Helen Alexander

Background

  • 2004-2008: BSc (Hon) in Applied Mathematics & Minor in Medical Sciences, University of Western Ontario, London, Canada
  • 2008-2010: MSc in Mathematics, Queen's University, Kingston, Canada
  • 2010-2014: PhD in Theoretical Biology, ETH Zurich, Switzerland
  • 2015-2016: Postdoc in Theoretical Biology, ETH Zurich, Switzerland
  • 2016-2019: Swiss National Science Foundation mobility postdoc fellow, Department of Zoology, University of Oxford, UK
  • 2019-present: Royal Society University Research Fellow, Institute of Evolutionary Biology, University of Edinburgh, UK

Research summary

My research addresses how organisms adapt to and survive severe environmental changes, a process called "evolutionary rescue". In particular, I study how bacterial pathogens evolve resistance to antibiotic treatment. This serves as both a model system to understand fundamental evolutionary principles, and an important applied topic in public health. I am especially interested in stochastic processes underlying evolution: the production of rare mutations and the demographic dynamics of small populations. I address these topics through mathematical modelling, wet lab experiments, and statistical inference.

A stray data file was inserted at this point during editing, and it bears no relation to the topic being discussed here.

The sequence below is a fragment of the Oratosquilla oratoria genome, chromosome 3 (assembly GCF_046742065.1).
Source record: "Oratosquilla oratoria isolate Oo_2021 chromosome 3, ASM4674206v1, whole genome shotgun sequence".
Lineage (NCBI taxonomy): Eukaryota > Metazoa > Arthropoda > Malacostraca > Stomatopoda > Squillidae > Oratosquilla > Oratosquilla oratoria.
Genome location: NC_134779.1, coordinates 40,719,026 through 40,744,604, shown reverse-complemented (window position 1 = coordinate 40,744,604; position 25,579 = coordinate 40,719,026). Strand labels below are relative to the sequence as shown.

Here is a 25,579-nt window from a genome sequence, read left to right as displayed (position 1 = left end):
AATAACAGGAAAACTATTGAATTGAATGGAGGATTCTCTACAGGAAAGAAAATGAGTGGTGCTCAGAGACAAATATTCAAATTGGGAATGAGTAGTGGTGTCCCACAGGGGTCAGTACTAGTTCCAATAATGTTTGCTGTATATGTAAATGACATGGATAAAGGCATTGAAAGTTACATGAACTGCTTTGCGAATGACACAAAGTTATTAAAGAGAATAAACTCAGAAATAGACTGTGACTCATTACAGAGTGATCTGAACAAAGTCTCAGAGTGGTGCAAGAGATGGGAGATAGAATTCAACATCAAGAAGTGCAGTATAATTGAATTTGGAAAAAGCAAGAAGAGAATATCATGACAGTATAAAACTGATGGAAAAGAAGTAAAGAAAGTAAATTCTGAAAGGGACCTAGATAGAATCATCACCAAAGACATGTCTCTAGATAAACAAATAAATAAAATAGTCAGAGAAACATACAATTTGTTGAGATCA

My current interests include:

  • stochastic population dynamics of antibiotic-resistant bacterial populations starting from single cells
  • effects of ecological context (e.g. presence of sensitive bacteria) on the emergence of antibiotic resistance
  • optimal antibiotic dosing schedules
  • causes and consequences of bacterial mutation rate variation (among individual cells, through time)

 

Past research projects included:

  • emerging epidemics
  • within-host evolution of drug resistance in chronic viral diseases (e.g. HIV)
  • immune escape in HIV
  • phylodynamic inference methods
  • phenotypic delay in the expression of new mutations in bacteria

 

For a full publication list, please see: http://scholar.google.ch/citations?user=jRW2Z7QAAAAJ